The University of California at Santa Barbara (UCSB) recently concluded its first accredited course focused on blockchain and distributed ledger technology.
The accredited discipline was birthed following requests by the Blockchain Acceleration Foundation (BAF) – a nonprofit organization consisting of students, professors and other blockchain technology advocates willing to contribute to the mass adoption of the technology.
Details say the course will bbe taught as a computer science class through the College of Creative studies; as the foundation looks to increase learning related to the emerging technology.
The current course scope includes topics on Bitcoin and Proof of Work,Ethereum Virtual Machine, Solidity and smart contract development, algorithimic stablecoins among other blockchain subjects.
Evan Miyazono, a research scientist and course lecturer highlighted the emerging benefits of blockchain technology in the mainstream industry. He remarked:
“Blockchain projects and the general set of distributed applications will transform many industries and address the important issues of our time. With these tools, we can build better, more equitable, collaborative, shared systems, whether it’s secure and decentralized data storage networks or permissionless identity solutions.”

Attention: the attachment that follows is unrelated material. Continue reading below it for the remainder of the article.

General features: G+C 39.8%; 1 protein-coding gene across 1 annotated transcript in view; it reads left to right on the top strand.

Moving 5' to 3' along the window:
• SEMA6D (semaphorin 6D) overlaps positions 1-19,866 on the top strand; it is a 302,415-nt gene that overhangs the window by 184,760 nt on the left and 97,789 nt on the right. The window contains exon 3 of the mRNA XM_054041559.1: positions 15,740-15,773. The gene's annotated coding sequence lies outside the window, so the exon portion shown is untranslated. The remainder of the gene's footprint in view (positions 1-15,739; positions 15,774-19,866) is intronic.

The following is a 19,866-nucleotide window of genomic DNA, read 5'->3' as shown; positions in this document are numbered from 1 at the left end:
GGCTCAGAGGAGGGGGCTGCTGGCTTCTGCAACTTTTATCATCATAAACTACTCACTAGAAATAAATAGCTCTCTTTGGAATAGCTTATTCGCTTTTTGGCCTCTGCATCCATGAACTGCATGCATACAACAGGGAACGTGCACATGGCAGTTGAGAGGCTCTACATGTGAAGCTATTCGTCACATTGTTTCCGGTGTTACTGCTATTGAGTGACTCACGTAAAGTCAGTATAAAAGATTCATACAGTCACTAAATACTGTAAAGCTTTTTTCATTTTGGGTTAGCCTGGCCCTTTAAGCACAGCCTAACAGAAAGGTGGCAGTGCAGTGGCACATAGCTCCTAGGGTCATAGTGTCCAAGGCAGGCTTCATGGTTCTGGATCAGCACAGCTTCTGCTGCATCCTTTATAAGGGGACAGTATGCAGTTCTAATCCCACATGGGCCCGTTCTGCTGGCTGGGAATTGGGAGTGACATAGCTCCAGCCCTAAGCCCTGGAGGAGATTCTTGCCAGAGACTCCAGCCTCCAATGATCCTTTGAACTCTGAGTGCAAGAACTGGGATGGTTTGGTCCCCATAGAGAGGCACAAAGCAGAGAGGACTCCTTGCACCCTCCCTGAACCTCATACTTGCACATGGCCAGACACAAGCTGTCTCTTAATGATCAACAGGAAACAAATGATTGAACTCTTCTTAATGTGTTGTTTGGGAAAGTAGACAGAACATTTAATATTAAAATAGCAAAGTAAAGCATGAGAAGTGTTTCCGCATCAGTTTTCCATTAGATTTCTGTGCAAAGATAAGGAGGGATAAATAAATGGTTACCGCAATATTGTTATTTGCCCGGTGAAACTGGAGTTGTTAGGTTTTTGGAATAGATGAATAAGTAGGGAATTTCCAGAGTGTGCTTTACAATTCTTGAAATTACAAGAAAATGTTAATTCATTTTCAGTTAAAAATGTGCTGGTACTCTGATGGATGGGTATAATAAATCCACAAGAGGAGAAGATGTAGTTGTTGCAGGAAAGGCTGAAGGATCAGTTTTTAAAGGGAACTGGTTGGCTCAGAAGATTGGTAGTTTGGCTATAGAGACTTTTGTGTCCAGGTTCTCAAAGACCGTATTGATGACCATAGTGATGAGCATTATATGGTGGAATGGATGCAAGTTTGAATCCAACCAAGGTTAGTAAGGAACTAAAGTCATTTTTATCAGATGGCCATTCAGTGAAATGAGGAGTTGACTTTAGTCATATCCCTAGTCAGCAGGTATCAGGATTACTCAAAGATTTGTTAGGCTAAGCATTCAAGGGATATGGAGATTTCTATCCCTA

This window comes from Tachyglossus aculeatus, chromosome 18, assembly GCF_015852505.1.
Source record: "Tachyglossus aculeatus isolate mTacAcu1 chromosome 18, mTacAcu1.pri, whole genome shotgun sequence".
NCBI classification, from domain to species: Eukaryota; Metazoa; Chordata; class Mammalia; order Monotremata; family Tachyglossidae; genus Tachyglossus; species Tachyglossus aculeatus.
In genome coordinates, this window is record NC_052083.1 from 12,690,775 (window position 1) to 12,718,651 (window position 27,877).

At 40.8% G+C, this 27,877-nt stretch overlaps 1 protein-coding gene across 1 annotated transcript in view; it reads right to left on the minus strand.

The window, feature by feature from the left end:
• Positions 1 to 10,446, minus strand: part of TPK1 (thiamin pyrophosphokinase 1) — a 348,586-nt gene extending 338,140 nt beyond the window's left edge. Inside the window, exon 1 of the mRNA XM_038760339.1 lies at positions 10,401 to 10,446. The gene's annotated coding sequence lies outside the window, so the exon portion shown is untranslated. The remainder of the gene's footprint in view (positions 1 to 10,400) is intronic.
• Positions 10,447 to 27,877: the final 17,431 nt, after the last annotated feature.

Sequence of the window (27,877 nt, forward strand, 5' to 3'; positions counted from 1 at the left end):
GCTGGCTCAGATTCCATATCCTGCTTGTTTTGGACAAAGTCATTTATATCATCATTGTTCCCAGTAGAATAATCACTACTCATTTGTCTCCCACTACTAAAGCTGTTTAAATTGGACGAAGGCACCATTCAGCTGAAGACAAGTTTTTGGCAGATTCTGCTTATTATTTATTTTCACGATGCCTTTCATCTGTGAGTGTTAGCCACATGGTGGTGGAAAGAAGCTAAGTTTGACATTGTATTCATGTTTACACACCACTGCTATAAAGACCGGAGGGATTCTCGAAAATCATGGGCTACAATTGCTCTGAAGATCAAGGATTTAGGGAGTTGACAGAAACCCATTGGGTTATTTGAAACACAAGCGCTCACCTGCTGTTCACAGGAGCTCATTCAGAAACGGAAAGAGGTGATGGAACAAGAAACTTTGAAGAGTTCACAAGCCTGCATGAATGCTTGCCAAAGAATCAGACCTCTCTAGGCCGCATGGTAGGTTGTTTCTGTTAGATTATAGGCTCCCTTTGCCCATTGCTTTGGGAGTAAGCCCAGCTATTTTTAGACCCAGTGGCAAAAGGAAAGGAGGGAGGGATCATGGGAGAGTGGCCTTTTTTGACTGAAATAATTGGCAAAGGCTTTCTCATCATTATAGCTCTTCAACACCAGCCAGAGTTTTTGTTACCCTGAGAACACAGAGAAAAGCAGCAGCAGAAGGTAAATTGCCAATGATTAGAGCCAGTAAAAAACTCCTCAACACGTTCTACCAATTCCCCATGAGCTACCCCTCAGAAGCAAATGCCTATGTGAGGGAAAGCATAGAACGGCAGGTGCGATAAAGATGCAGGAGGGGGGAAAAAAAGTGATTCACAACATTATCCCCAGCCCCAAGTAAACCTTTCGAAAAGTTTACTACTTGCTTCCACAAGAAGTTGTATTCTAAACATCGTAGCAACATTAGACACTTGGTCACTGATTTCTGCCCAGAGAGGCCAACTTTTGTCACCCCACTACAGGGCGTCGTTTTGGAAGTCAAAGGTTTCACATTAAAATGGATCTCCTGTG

A recent research revealed that 56 percent of the world’s top 5- universities now offer at least one course on cryptocurrency or blockchain.
While a majority of these classes are under the computer science department, there has been a spread to accounting, finance, economics and business studies classes.
These statsistics are also backed by the recent efforts of third ranked cryptocurrency Ripple (XRP) which provides about $50 million funding to 29 univesities globally, under its Ripple University Blockchain Research Initiative (UBRI).
Ripple says the program is focused on research around critical issues and applications related to blockchain .
A major goal of Blockchain learning initiatives is to increase the number of professionals in the field.
Statistics on different job boards such as Linkedln shows blockchain technology as a high paying job industry, but one lacking in man-power or professionals to offer services.
This scarcity of blockchain developers has led nations such as Malaysia to offer a free 12-month visa to blockchain enthusiasts wiling to learn and implement solutions in the country.
See our publication on blockchain jobs and how to get started in the emerging industry here.